The change, which put Tom LaSorda in the top position, also coincided with rising dealer ire about having to take delivery of vehicles they couldn't sell. Thus the ouster, in the fall, of sales and marketing chief Joe Eberhardt, and rumors that Wolfgang Bernhardt, who left Chrysler for VW might be headed back, especially since musical chairs at Volkswagen's Wolfsburg, Germany HQ, puts Audi chief Martin Winterkorn in the chairman's position at VW starting next week.
While it's unlikely Bernhardt would want anything less than top position at Chrysler, one thing is certain: the company is counting on new smaller vehicles, like Jeep Compass and Dodge Caliber to ignite sales. Currently, around 75% of Chrysler's volume is weighted toward minivans, pickups and SUVs.
Last week Chrysler Group CEO LaSorda went to Stuttgart to present a restructuring plan, after Chrysler lost $1.5 billion in the third quarter. Reports suggest that the plan, which the company will unveil in February, includes layoffs and the closure of at least two plants in the U.S.
Ford, whose "Way Forward" plan helped fuel its largest quarterly loss in 14 years, $5.8 billion last quarter, has put its operations up for collateral to borrow $18 billion to fund restructuring. But before that, CEO Bill Ford stepped aside after running the company for five years. Former Boeing leader Alan Mulally took over this fall as Ford's financial and sales woes deepened despite "Way Forward," which began in late 2005. The company is counting on its new crossover Edge, backed by a campaign aimed squarely at urban and culturally diverse audiences, to turn its fortunes around, as it trims its payroll to cut costs.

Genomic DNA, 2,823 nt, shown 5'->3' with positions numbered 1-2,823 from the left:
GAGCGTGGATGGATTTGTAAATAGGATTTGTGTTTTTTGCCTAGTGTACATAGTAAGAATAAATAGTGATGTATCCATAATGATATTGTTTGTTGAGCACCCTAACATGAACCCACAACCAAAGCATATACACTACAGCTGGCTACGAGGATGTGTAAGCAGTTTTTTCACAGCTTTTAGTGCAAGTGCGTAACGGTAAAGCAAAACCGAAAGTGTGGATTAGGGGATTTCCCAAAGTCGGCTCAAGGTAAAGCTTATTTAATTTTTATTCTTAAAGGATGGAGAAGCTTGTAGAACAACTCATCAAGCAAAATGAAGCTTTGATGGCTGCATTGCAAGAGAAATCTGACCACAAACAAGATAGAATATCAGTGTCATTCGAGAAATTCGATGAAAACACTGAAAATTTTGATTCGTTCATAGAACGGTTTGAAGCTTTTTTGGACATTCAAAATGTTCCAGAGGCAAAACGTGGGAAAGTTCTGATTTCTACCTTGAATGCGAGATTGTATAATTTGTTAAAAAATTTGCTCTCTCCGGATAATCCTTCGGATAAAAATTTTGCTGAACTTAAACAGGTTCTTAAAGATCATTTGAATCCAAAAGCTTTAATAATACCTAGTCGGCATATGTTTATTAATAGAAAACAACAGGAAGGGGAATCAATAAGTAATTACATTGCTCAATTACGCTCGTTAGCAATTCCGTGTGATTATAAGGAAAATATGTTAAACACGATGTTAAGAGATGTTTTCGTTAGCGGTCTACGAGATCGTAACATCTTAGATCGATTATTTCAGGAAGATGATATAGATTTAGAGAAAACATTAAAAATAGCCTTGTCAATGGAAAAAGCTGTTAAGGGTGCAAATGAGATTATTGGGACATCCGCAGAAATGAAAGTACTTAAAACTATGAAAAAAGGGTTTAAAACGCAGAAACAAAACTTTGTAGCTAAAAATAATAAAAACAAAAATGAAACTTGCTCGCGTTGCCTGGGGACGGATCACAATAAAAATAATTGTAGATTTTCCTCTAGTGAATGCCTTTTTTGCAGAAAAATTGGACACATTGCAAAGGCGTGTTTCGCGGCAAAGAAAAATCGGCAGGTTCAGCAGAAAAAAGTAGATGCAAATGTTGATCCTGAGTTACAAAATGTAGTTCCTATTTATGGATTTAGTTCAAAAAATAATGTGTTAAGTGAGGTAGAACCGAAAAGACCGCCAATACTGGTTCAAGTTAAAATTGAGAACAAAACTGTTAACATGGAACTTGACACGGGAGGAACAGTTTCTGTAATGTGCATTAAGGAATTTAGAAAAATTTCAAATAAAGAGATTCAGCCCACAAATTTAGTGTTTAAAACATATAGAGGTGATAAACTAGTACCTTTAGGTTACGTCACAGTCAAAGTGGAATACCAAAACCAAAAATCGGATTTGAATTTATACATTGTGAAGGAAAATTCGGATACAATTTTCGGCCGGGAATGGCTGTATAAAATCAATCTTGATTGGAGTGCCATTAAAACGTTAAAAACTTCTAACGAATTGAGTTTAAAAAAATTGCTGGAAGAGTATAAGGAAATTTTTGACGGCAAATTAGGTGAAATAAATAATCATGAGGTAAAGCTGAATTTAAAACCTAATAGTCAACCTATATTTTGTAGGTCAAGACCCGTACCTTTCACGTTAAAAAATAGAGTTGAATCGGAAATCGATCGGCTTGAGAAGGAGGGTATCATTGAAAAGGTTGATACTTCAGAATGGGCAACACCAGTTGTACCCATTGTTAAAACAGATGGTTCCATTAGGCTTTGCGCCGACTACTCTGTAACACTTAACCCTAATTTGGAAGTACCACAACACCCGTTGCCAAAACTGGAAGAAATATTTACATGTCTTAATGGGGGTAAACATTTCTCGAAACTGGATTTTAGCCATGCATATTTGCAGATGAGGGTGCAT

Last year saw imports continue to dominate in cars even as they expanded control of SUVs and crossovers. Nothing proves that more than Toyota becoming the No. 2 automaker worldwide, surpassing Ford and on track to be No. 1.
Toyota, which is set to oust GM in worldwide sales next year, sold 8.8 million vehicles this year. That is below the 9.2 million vehicles GM predicted it would sell worldwide this year. But while Toyota, which plans to sell 9.34 million vehicles next year, is expanding its factory footprint in the U.S., GM and Ford are both closing plants and tightening capacity.
General Motors' former 10% stakeholder Kirk Kerkorian had counted on his proxy on the board Jerry York to force changes, such as an alliance between GM, Nissan and Renault. When that deal fell apart, Kirk bailed out of General Motors entirely.
Meanwhile, analysts say next year will be slower than it has been in almost a decade. Detroit firm CSM predicts 16.2 million units will move next year.
While the good news for buyers is that they will have more vehicles to choose from and more deals to sway them, automakers are faced with shoehorning vehicles into a packed market. CSM--which said that automakers launched 60 new models in 2006, and will roll out 40 more next year--predicts that GM will stay level with about 23.5% of the US market next year; with Ford at 18.2% and Toyota at 16.3%. DaimlerChrysler--including Mercedes and Chrysler Group brands--will round out 2007 with a 14.7 share of the market.